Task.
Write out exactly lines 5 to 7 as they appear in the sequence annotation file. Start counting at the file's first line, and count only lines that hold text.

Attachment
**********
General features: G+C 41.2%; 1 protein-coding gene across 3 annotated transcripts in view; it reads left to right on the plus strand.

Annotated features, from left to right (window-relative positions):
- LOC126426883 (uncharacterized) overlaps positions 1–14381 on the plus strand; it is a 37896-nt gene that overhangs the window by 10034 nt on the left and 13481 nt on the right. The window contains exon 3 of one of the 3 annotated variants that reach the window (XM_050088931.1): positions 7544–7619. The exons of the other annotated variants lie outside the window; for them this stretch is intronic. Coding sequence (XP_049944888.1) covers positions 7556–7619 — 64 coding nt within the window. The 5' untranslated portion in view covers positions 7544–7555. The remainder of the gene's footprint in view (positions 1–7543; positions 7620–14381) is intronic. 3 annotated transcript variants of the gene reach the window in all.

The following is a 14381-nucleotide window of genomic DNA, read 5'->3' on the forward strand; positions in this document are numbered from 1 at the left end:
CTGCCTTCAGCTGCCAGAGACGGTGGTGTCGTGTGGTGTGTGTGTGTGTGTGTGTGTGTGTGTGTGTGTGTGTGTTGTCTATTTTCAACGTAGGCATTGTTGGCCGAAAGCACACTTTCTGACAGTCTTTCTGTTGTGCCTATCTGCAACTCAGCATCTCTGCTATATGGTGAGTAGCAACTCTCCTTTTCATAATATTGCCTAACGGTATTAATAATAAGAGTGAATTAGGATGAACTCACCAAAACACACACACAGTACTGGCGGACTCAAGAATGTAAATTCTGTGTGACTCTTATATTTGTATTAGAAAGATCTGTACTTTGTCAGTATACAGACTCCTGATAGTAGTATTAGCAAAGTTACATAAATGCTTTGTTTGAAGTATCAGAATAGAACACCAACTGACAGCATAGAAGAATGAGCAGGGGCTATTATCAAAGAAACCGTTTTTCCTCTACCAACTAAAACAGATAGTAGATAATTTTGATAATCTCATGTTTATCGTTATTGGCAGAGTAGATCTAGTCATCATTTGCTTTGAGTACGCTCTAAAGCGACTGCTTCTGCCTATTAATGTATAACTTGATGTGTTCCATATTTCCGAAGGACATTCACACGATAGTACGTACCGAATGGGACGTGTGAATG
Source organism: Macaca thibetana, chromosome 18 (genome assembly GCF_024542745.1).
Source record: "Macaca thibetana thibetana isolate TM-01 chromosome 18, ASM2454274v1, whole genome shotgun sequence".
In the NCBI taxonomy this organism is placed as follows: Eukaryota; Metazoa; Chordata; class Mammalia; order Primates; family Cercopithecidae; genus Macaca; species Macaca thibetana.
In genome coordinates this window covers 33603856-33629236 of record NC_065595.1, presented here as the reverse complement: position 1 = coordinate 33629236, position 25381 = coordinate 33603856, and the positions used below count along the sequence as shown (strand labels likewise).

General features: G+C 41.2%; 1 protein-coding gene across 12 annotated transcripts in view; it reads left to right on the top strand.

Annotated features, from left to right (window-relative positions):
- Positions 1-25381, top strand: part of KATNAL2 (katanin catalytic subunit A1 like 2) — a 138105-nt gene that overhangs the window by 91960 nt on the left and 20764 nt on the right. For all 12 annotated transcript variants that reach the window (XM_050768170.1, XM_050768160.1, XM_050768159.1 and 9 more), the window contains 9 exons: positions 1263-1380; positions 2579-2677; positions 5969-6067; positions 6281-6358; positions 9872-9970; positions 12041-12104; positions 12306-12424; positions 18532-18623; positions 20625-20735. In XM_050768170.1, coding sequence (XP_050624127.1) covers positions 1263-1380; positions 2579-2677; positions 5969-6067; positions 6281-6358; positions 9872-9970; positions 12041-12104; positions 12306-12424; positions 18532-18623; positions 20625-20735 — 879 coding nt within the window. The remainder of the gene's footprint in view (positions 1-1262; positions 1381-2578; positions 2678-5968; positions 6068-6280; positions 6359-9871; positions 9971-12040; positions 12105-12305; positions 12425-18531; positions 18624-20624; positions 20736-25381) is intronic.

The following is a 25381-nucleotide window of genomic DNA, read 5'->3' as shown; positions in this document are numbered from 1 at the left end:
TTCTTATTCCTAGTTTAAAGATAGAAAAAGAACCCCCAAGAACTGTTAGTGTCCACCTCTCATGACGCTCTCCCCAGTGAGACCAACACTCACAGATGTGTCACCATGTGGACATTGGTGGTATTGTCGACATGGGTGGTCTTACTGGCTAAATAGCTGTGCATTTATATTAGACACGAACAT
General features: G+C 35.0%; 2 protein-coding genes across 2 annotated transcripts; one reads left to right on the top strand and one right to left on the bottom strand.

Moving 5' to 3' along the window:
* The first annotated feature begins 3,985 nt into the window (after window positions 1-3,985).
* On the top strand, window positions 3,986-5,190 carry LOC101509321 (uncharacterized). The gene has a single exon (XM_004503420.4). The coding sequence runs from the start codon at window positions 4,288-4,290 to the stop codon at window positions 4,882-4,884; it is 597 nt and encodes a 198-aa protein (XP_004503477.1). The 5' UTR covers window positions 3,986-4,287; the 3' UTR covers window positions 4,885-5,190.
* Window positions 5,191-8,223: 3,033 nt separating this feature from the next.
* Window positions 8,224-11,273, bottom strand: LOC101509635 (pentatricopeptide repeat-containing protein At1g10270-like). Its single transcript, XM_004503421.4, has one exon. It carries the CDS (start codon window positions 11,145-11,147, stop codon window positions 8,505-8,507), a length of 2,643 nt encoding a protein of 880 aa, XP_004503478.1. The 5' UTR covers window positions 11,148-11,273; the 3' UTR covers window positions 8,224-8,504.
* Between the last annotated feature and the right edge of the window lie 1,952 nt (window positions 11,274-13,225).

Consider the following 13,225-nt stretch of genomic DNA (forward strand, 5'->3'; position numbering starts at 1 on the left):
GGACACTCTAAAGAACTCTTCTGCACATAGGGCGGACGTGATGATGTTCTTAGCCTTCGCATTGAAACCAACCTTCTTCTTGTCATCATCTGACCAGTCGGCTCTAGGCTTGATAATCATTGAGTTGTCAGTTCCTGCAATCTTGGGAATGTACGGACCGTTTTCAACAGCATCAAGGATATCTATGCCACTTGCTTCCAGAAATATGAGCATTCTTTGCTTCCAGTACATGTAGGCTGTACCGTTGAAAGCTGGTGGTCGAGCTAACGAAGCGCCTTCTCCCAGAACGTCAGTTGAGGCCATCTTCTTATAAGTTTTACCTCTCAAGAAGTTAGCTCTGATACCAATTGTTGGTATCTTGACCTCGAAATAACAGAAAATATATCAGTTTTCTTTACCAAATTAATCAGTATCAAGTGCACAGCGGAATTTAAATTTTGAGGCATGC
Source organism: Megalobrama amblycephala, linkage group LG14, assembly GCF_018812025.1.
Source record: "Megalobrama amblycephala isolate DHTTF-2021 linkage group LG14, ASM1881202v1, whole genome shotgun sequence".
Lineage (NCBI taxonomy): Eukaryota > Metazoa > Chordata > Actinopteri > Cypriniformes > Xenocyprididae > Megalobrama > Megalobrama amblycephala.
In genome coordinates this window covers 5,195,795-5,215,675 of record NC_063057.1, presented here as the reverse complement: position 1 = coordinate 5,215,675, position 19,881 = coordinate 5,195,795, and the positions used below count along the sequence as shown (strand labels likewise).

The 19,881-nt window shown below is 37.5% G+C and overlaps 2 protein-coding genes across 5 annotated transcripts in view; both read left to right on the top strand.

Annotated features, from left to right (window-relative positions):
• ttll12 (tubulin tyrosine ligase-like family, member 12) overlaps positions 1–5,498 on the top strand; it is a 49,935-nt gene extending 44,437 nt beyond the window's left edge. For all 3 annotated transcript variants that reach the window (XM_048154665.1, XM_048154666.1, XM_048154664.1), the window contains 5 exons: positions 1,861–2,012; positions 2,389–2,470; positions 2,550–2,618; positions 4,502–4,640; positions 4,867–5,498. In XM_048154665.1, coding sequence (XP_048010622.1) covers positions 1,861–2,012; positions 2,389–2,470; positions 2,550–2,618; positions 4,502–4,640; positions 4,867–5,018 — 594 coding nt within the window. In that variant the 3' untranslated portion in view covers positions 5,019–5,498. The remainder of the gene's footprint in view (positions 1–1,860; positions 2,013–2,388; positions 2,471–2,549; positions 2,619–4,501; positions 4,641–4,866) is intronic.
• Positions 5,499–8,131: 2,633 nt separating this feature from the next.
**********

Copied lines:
CTGCCTTCAGCTGCCAGAGACGGTGGTGTCGTGTGGTGTGTGTGTGTGTGTGTGTGTGTGTGTGTGTGTGTGTGTTGTCTATTTTCAACGTAGGCATTGTTGGCCGAAAGCACACTTTCTGACAGTCTTTCTGTTGTGCCTATCTGCAACTCAGCATCTCTGCTATATGGTGAGTAGCAACTCTCCTTTTCATAATATTGCCTAACGGTATTAATAATAAGAGTGAATTAGGATGAACTCACCAAAACACACACACAGTACTGGCGGACTCAAGAATGTAAATTCTGTGTGACTCTTATATTTGTATTAGAAAGATCTGTACTTTGTCAGTATACAGACTCCTGATAGTAGTATTAGCAAAGTTACATAAATGCTTTGTTTGAAGTATCAGAATAGAACACCAACTGACAGCATAGAAGAATGAGCAGGGGCTATTATCAAAGAAACCGTTTTTCCTCTACCAACTAAAACAGATAGTAGATAATTTTGATAATCTCATGTTTATCGTTATTGGCAGAGTAGATCTAGTCATCATTTGCTTTGAGTACGCTCTAAAGCGACTGCTTCTGCCTATTAATGTATAACTTGATGTGTTCCATATTTCCGAAGGACATTCACACGATAGTACGTACCGAATGGGACGTGTGAATG
Source organism: Macaca thibetana, chromosome 18 (genome assembly GCF_024542745.1).
Source record: "Macaca thibetana thibetana isolate TM-01 chromosome 18, ASM2454274v1, whole genome shotgun sequence".